Evaluating quality in health care exchanges

Lately, the topic of implementing the new health insurance exchanges is at the forefront of nearly every health policy conversation; politicians, legislators, health care experts and reporters are all buzzing about how and when the herculean provision of the health care law will be executed.

As it stands now, the exchanges will be open for enrollment on October 1, 2013. To facilitate this process, the Centers for Medicare and Medicaid Services (CMS) recently released a new (significantly shortened) application form, which the agency touts as simplified and consumer-friendly. According to CMS, one can apply for insurance coverage by paper form, phone or online — the last even promising to be a “dynamic experience” that shortens the application process based on individuals’ responses.

However, as health care organizations, state governments and the administration struggle to make deadlines and hit benchmarks, it is important to ensure that the plans sold on the exchanges are  held accountable to quality standards. Last year CMS decided to delay implementation of quality reporting requirements until 2016, with the expectation that state-based exchanges would follow suit.

In response to this move, ACHP sent a letter to Marilyn Tavenner, acting administrator of CMS, recommending that the agency instate quality reporting  in 2014. Initially, these metrics would be based off of quality measures — such as HEDIS and CAHPS — that have been tested and used on the commercial market for many years. The accelerated timetable is essential to ensuring many of the basic underpinnings of the health care law, such as improving health outcomes, preventing hospital readmissions, improving patient safety and reducing health disparities, remain a priority.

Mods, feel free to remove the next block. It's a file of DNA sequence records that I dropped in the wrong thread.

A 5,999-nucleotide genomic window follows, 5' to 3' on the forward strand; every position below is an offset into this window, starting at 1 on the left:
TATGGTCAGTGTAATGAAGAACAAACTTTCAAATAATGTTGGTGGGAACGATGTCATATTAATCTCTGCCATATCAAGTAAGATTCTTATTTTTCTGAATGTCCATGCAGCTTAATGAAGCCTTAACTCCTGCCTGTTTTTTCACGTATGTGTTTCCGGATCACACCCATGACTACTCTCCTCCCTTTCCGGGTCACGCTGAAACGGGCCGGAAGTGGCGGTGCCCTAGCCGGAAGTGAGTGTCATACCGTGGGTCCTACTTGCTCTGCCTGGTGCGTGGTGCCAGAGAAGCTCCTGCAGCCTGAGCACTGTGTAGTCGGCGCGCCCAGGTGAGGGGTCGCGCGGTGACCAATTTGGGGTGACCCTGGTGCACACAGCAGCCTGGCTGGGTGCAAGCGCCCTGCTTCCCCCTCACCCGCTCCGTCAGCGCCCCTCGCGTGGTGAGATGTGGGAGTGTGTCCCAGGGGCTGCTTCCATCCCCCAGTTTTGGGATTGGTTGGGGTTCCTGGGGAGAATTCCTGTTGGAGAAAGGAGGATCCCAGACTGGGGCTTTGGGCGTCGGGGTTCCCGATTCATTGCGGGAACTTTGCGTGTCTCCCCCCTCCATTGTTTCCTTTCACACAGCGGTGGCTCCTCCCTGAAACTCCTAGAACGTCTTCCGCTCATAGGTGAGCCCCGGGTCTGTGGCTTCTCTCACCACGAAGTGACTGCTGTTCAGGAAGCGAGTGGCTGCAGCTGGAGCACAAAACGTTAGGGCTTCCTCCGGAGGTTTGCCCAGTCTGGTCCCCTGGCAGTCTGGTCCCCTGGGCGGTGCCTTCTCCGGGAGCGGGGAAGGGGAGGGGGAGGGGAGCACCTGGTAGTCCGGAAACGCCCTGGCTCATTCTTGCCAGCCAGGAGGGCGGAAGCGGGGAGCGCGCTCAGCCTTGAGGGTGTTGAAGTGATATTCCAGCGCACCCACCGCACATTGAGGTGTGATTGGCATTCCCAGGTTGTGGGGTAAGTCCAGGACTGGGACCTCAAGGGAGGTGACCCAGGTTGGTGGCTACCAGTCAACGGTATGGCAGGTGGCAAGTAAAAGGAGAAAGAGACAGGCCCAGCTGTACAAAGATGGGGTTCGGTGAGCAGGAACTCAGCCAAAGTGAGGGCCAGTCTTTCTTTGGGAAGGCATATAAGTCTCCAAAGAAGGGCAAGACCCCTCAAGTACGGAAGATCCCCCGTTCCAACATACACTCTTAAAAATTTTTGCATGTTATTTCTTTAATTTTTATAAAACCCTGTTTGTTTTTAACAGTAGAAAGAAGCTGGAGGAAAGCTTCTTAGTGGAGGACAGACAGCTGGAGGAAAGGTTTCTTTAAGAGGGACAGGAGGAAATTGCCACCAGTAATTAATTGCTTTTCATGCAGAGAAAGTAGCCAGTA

ACHP’s comment letter, which is bolstered by examples of quality improvement strategies from ACHP member plans, highlights the necessity of focusing on quality, and emphasizes how doing so will help achieve better population health, improved health outcomes and lower costs. As implementation of the exchanges speeds forward, this is something everyone — lawmakers, providers, insurers and the media alike — should keep in mind.


Wendi Bootes